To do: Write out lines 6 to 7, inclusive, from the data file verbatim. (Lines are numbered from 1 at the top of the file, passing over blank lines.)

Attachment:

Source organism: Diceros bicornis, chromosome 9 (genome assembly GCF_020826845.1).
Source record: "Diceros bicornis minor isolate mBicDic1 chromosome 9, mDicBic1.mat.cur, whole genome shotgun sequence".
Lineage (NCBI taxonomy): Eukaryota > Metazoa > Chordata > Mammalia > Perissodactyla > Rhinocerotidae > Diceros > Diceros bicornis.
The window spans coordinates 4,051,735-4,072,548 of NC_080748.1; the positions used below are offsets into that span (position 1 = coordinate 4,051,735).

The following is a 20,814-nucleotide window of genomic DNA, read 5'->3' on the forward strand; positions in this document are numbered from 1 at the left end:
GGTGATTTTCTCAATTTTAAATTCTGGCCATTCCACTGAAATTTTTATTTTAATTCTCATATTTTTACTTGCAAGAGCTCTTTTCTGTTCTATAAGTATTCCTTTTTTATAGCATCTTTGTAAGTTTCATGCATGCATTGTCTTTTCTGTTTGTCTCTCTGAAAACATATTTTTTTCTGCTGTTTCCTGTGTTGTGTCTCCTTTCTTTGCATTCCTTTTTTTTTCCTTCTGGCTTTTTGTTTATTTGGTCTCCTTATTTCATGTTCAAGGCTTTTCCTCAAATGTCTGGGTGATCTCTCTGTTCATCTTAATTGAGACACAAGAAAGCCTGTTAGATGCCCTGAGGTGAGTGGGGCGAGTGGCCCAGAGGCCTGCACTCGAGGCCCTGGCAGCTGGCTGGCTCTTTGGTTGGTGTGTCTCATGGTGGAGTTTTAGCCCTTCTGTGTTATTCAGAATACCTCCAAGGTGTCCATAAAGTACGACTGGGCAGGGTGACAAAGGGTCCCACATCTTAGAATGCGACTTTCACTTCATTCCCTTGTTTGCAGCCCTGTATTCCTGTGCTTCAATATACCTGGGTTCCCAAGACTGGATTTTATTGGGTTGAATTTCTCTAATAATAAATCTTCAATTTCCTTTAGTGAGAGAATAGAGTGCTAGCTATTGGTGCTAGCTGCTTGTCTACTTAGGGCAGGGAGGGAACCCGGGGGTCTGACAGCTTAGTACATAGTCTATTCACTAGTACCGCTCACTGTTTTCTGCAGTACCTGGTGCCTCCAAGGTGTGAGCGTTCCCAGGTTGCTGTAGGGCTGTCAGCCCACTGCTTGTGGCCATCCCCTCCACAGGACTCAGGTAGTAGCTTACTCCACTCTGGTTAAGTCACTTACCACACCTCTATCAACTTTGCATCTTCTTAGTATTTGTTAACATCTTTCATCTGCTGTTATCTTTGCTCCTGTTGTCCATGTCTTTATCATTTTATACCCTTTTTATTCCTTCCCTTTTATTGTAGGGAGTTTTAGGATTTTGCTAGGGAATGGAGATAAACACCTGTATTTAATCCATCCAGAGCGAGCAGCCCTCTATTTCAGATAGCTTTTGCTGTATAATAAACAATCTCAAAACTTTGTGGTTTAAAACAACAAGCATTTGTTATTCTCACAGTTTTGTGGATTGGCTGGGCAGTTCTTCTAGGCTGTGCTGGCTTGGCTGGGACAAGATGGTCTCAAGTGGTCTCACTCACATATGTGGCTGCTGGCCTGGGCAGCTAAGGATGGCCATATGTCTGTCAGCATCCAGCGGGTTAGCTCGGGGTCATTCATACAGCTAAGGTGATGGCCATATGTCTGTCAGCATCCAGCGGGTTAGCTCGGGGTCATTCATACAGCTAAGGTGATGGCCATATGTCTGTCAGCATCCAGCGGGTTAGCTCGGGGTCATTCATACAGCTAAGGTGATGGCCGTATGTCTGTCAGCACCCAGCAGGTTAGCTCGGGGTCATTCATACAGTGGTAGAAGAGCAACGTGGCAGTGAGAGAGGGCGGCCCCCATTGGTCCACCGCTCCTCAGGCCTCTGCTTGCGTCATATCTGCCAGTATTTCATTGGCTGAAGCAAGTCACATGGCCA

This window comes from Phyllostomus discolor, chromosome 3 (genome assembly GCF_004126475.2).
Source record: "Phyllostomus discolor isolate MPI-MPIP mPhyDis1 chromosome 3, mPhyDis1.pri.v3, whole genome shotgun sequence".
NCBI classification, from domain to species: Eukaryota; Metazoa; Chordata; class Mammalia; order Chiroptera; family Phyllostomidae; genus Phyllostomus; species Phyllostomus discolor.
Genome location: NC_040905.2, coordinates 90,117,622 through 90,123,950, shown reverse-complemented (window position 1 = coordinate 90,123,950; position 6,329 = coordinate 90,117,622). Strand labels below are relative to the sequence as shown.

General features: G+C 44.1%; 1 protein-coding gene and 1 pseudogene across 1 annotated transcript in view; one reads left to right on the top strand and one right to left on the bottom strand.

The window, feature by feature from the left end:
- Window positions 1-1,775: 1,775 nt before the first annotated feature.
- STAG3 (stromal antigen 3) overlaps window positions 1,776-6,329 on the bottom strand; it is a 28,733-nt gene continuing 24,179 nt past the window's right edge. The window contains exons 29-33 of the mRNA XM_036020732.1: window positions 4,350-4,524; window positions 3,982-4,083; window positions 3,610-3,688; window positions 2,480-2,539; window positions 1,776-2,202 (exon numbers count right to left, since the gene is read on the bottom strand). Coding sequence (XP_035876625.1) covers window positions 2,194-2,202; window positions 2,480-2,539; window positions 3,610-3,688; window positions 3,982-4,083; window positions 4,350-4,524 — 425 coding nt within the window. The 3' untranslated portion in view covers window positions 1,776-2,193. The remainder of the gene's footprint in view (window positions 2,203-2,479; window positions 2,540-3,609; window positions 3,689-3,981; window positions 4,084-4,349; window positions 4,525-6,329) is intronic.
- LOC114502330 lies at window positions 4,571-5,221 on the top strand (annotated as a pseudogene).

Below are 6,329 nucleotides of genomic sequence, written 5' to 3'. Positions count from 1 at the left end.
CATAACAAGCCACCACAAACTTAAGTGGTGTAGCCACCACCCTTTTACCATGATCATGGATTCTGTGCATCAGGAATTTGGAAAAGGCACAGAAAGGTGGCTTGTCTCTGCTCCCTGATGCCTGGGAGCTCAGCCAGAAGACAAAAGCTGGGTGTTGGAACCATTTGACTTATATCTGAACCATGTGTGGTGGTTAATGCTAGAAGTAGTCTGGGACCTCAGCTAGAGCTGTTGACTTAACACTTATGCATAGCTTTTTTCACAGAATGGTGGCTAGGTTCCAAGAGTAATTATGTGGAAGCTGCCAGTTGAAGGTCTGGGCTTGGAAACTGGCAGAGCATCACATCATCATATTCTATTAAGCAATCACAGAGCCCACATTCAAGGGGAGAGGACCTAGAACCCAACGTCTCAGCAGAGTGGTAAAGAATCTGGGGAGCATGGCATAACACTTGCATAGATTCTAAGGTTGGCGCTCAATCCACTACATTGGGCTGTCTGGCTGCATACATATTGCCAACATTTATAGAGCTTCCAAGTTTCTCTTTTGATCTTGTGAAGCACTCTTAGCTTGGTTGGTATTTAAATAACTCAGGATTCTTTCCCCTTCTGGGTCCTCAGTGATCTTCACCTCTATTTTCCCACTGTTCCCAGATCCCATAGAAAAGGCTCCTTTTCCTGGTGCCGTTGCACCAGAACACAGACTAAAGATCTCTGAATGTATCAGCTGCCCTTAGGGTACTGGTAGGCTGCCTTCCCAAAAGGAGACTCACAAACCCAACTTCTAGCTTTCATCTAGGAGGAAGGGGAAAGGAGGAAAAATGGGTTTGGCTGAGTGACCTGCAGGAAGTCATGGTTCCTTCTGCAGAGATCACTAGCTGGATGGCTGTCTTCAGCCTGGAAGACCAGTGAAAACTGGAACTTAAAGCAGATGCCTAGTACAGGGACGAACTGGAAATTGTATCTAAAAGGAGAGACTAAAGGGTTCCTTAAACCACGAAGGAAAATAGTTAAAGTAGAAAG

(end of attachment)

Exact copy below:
GGTGATTTTCTCAATTTTAAATTCTGGCCATTCCACTGAAATTTTTATTTTAATTCTCATATTTTTACTTGCAAGAGCTCTTTTCTGTTCTATAAGTATTCCTTTTTTATAGCATCTTTGTAAGTTTCATGCATGCATTGTCTTTTCTGTTTGTCTCTCTGAAAACATATTTTTTTCTGCTGTTTCCTGTGTTGTGTCTCCTTTCTTTGCATTCCTTTTTTTTTCCTTCTGGCTTTTTGTTTATTTGGTCTCCTTATTTCATGTTCAAGGCTTTTCCTCAAATGTCTGGGTGATCTCTCTGTTCATCTTAATTGAGACACAAGAAAGCCTGTTAGATGCCCTGAGGTGAGTGGGGCGAGTGGCCCAGAGGCCTGCACTCGAGGCCCTGGCAGCTGGCTGGCTCTTTGGTTGGTGTGTCTCATGGTGGAGTTTTAGCCCTTCTGTGTTATTCAGAATACCTCCAAGGTGTCCATAAAGTACGACTGGGCAGGGTGACAAAGGGTCCCACATCTTAGAATGCGACTTTCACTTCATTCCCTTGTTTGCAGCCCTGTATTCCTGTGCTTCAATATACCTGGGTTCCCAAGACTGGATTTTATTGGGTTGAATTTCTCTAATAATAAATCTTCAATTTCCTTTAGTGAGAGAATAGAGTGCTAGCTATTGGTGCTAGCTGCTTGTCTACTTAGGGCAGGGAGGGAACCCGGGGGTCTGACAGCTTAGTACATAGTCTATTCACTAGTACCGCTCACTGTTTTCTGCAGTACCTGGTGCCTCCAAGGTGTGAGCGTTCCCAGGTTGCTGTAGGGCTGTCAGCCCACTGCTTGTGGCCATCCCCTCCACAGGACTCAGGTAGTAGCTTACTCCACTCTGGTTAAGTCACTTACCACACCTCTATCAACTTTGCATCTTCTTAGTATTTGTTAACATCTTTCATCTGCTGTTATCTTTGCTCCTGTTGTCCATGTCTTTATCATTTTATACCCTTTTTATTCCTTCCCTTTTATTGTAGGGAGTTTTAGGATTTTGCTAGGGAATGGAGATAAACACCTGTATTTAATCCATCCAGAGCGAGCAGCCCTCTATTTCAGATAGCTTTTGCTGTATAATAAACAATCTCAAAACTTTGTGGTTTAAAACAACAAGCATTTGTTATTCTCACAGTTTTGTGGATTGGCTGGGCAGTTCTTCTAGGCTGTGCTGGCTTGGCTGGGACAAGATGGTCTCAAGTGGTCTCACTCACATATGTGGCTGCTGGCCTGGGCAGCTAAGGATGGCCATATGTCTGTCAGCATCCAGCGGGTTAGCTCGGGGTCATTCATACAGCTAAGGTGATGGCCATATGTCTGTCAGCATCCAGCGGGTTAGCTCGGGGTCATTCATACAGCTAAGGTGATGGCCATATGTCTGTCAGCATCCAGCGGGTTAGCTCGGGGTCATTCATACAGCTAAGGTGATGGCCGTATGTCTGTCAGCACCCAGCAGGTTAGCTCGGGGTCATTCATACAGTGGTAGAAGAGCAACGTGGCAGTGAGAGAGGGCGGCCCCCATTGGTCCACCGCTCCTCAGGCCTCTGCTTGCGTCATATCTGCCAGTATTTCATTGGCTGAAGCAAGTCACATGGCCA

This window comes from Phyllostomus discolor, chromosome 3 (genome assembly GCF_004126475.2).